This is a large and ongoing debate for many people, whether social media can benefit the physician-patient relationship, or can cross the boundaries of appropriateness, and make things uncomfortable.
One of the benefits of social media in medicine is that it gives patients information they might need. Social media has re-humanized the medical experience by creating an opportunity for individuals to share details of their “personal relationship” with their illness or medication.
However, it can be taken too far; a physician may not realize that posting on the internet is more public than hospital elevator chatter. And, while elevator chitchat disappears after the sound disperses, internet posts do not easily vanish.
Policies have been set up to ensure that social media in medicine is not taken advantage of. For example, the Health Insurance Portability and Accountability Act (HIPAA) of 1996 prevents doctors from using email or text messaging, much less open platforms like Facebook or Twitter, to publicly communicate about a a particular patient’s care, without risk of being fined or fired.
The American Medical Association’s “Professionalism in the Use of Social Media” policy provides short and concise instructions on conduct in cyberspace. Mount Sinai Medical Center’s Addendum to Social Media Guidelinesare helpful in that they offer a dozen fictional but believable examples in which improper social media usage can occur, and they prompt readers to reconsider their own online interactions in a different light.
Some say that physicians should never interact with patients via social media; however, some think quite the opposite. According to PricewaterhouseCoopers,41 percent of patient respondents said they would share information with health care professionals via social media and 61 percent said they would trust information from health care professionals received via social media.
Practitioners can also utilize social media to share news stories and information in their community about their practice. But sometimes the stories can turn into hype, and may risk going ‘too far’. Some physicians notice that they are getting friend requests from their patients. Where do you draw the line?
The key is how and where the physician answers the questions being asked on social media. The use of social media in medicine is much different for physicians, as compared to the average person’s use of social media.
If a patient asks a sensitive or urgent question, one should take the conversation off social media and respond with a phone call or some other direct form of communication. Some physicians even go so far as to text patients if that seems the best way to communicate.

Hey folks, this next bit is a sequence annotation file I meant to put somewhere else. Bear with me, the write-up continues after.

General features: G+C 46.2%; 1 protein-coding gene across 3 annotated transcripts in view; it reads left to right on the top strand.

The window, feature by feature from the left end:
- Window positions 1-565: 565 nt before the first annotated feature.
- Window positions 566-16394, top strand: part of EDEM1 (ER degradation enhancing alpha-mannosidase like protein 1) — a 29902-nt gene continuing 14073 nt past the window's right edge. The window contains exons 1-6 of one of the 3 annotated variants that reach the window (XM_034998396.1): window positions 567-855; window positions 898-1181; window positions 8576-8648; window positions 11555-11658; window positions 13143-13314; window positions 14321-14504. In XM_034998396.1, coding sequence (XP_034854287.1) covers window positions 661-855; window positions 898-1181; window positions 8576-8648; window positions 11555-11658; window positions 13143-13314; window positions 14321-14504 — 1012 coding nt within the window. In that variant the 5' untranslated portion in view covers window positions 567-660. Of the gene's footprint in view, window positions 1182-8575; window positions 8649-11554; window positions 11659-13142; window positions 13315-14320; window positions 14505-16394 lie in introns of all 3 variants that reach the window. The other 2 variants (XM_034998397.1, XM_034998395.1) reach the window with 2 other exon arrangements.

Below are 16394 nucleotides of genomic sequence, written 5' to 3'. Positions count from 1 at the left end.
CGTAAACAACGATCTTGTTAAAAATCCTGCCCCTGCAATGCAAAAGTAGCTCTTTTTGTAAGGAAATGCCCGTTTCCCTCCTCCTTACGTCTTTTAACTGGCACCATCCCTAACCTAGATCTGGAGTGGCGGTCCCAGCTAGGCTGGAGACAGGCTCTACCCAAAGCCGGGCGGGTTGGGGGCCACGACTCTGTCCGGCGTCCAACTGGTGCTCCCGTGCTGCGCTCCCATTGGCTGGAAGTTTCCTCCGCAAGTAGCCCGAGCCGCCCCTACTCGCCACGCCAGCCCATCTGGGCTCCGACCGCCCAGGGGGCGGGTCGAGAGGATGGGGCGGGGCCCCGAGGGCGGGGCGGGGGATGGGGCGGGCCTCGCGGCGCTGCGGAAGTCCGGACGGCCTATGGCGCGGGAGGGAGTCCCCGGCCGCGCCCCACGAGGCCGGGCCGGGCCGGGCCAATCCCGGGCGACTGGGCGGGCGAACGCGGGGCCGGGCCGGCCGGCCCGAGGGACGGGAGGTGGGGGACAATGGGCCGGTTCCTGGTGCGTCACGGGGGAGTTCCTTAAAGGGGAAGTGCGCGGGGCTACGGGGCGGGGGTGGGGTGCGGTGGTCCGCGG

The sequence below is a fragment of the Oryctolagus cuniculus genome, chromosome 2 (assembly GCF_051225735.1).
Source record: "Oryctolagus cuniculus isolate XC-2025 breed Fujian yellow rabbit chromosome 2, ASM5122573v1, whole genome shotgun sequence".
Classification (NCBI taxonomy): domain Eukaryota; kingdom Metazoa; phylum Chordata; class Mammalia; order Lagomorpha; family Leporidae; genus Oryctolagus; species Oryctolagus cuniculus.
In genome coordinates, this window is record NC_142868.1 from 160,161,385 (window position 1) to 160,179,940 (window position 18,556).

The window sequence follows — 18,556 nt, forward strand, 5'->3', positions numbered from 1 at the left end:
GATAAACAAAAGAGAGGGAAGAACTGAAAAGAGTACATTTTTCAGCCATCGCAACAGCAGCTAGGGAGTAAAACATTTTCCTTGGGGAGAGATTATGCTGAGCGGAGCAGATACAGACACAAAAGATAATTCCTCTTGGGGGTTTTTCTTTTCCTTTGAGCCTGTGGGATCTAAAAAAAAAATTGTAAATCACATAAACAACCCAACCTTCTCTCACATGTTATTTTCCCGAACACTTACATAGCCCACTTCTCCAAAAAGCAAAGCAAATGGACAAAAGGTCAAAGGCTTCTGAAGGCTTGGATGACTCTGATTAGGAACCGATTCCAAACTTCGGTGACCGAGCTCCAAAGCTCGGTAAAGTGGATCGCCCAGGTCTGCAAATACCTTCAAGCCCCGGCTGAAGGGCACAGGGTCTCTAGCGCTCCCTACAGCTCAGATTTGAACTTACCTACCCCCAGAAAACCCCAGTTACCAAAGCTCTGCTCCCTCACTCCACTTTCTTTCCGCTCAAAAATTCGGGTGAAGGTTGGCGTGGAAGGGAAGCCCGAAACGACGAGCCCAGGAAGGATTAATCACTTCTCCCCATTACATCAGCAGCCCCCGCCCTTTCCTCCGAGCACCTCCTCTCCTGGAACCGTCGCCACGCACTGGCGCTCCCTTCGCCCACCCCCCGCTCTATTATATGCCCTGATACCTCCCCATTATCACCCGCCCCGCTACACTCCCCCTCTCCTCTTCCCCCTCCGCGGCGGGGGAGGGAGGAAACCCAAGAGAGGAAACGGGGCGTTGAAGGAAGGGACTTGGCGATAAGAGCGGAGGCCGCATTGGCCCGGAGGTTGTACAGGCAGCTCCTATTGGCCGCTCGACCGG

In conclusion, it is a matter of personal opinion and judgment as to how far the physician should go in using social media in medicine as it relates to thepatient-physician relationship. The key to using social media with patients is being professional and respecting both their privacy and your own.
If you would like more information about how Health Connexions™ can help you develop and implement a social media strategy, develop your website or manage your patient communications, please contact Adeola Fatuga at email@example.com
Traditional thinking in regards to Key Opinion Leaders (KOLs) has been focused solely on their product adoption process. That is, in adopting a new innovation (for example, a new service, a new medical device or a new drug), most people think that when a Key Opinion Leader influences another physician to become a new prescriber or new user … this is seen to be occurring by simple imitation.
How do YOU view a Key Opinion Leader’s role in the product adoption process and usage of new technology? … let us know your thoughts by posting on our blog, below.
Our full article is here: http://healthconnexions.com/blog/strategic-consulting/product-adoption-process
Twitter represents about 50% of all messages in the Social Media space; however, only 7 to 8% of all people are on Twitter. So, in your quest to do better Market Research around Social Media, and not just do monitoring (which collects reams and reams of non-actionable data), the key question to ask is … “Is My Data Balanced and Representative?” What are your thoughts on how Twitter impacts your Social Media analytics?
Our article is here: http://healthconnexions.com/blog/market-research/twitter-analytics … but, let us know your thoughts by posting on our blog, below.
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Health Connexions is here to help you succeed in a changing healthcare environment. We provide strategic healthcare solutions for your problems because our passion is to improve the healthcare system.
We service Life Sciences companies, Health Care institutions and the Government within the following divisions: Education & Training, Market Research, Healthcare Consulting, Communications and Care & Cost Management.